Local chefs push for increased wages across restaurant industry

Local chefs push for increased wages across restaurant industry

CHARLOTTE, N.C. (WBTV) - A grassroots effort from chefs in Charlotte is calling for increased wages across the restaurant industry.

This effort by Sam Hart, Sam Diminich, Rob Clement and Chris Coleman comes as the industry is reeling from the coronavirus pandemic -- from lost wages and restrictions to workers leaving the industry.

“A lot of people that left the industry have found other opportunities or career options that provide them with security that food and beverage haven’t in the past,” said Chef Sam Diminich with Your Farms Your Table.

The chefs are hoping their grassroots effort helps to push the hourly wage for restaurant workers to at least $15 per hour, which is double the current minimum wage.

Both Hart’s Counter CLT and Diminich’s Your Farms Your Table start their employees at $15.

“It needs to happen because these employees are struggling to make ends meet. You have some working three jobs and yet you’re making thousands of dollars off each individual at night and yet you’re paying them less than the minimum wage...I mean $3.25 an hour,” said William Brinkley, the managing partner at Counter.

The idea is more money equals a lot of happiness.

”When there is less attrition, our staff, our service, our food...it all creates a culture of longevity and sustained success,” said Diminich.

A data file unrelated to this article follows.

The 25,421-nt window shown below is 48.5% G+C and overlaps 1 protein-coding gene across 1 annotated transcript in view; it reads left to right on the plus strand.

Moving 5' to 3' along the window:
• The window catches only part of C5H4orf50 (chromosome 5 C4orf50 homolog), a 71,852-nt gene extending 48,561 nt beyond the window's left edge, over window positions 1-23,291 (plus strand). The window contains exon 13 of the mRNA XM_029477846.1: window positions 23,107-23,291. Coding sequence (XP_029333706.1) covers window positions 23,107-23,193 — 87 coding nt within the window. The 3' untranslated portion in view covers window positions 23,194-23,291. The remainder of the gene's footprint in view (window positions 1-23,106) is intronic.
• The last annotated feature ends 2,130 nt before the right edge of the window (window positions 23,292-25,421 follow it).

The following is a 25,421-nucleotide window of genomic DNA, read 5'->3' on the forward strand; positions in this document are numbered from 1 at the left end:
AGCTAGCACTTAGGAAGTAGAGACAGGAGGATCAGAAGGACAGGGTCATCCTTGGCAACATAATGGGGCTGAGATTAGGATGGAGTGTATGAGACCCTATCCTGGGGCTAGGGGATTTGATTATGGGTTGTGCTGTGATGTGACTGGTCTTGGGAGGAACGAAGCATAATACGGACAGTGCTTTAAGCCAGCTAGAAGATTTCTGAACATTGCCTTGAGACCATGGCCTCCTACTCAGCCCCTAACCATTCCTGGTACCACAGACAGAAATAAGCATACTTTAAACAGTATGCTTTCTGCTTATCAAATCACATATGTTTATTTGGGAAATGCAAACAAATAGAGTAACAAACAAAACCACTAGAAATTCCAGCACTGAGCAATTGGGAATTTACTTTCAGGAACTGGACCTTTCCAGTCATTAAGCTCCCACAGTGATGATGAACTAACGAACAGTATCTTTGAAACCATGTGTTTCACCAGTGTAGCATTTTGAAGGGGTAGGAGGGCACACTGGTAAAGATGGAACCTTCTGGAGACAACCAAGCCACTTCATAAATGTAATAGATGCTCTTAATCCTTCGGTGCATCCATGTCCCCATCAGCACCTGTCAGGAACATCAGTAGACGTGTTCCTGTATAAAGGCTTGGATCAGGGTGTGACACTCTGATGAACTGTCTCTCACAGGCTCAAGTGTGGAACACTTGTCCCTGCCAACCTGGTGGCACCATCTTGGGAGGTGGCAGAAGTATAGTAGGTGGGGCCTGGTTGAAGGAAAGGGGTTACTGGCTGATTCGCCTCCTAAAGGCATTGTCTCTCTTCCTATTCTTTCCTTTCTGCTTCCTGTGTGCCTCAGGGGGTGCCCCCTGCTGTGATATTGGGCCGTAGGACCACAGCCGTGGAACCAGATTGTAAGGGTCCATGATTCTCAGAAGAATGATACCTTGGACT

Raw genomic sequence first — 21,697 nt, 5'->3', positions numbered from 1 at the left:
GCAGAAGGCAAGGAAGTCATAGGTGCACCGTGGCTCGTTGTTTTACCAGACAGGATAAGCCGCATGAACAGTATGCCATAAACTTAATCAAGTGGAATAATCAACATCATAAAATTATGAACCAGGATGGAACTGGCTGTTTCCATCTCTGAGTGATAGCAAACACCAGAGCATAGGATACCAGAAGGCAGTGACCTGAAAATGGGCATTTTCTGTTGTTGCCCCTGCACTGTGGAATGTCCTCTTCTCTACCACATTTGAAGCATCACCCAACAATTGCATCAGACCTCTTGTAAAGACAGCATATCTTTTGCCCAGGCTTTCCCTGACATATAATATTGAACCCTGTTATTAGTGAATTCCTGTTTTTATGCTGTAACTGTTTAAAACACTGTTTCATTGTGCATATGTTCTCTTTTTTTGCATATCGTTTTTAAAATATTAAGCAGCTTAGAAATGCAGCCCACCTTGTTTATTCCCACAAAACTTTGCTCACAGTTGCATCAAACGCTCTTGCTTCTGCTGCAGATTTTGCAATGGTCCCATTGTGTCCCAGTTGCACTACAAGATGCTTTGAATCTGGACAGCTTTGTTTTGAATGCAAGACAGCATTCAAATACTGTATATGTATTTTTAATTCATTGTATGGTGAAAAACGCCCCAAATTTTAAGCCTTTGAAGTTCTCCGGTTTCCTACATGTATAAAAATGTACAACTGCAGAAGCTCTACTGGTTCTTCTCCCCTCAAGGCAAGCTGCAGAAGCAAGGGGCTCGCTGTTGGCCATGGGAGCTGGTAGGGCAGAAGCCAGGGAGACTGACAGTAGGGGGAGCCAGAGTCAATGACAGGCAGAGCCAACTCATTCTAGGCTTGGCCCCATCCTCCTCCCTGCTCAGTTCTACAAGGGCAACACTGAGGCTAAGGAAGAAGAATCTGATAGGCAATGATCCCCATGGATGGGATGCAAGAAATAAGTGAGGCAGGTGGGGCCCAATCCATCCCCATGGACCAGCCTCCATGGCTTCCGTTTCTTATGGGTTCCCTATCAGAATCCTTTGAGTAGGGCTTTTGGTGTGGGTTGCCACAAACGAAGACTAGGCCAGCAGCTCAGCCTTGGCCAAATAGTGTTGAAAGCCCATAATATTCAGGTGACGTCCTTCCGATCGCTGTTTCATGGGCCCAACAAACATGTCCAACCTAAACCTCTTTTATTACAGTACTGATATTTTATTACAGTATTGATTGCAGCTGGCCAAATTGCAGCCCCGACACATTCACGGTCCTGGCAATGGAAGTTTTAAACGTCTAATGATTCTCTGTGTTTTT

Brinkley said working on tips is simply not enough for restaurant workers.

”When you have kids, a house or apartment, bills that are consistent, you can’t deal with the whims of a random customer to potentially give you 20 percent. Just to depend on tips alone, that’s what causes the instability. I think that’s a big reason why it’s hard to hire someone for an industry that’s been so inconsistent. Would you go out and get a job not knowing what your paycheck is going to be every week? No, that’s not fair,” he said.

While both realize it may not be feasible for everyone, they’re still hoping the grassroots effort leads to other restaurants jumping on board.

”As an owner, they’re looking at I need to make X amount of dollars every month for my lifestyle. On the flip token, you can still make a good profit but you need to be able to pay your employees so you can retain them,” Brinkley said.

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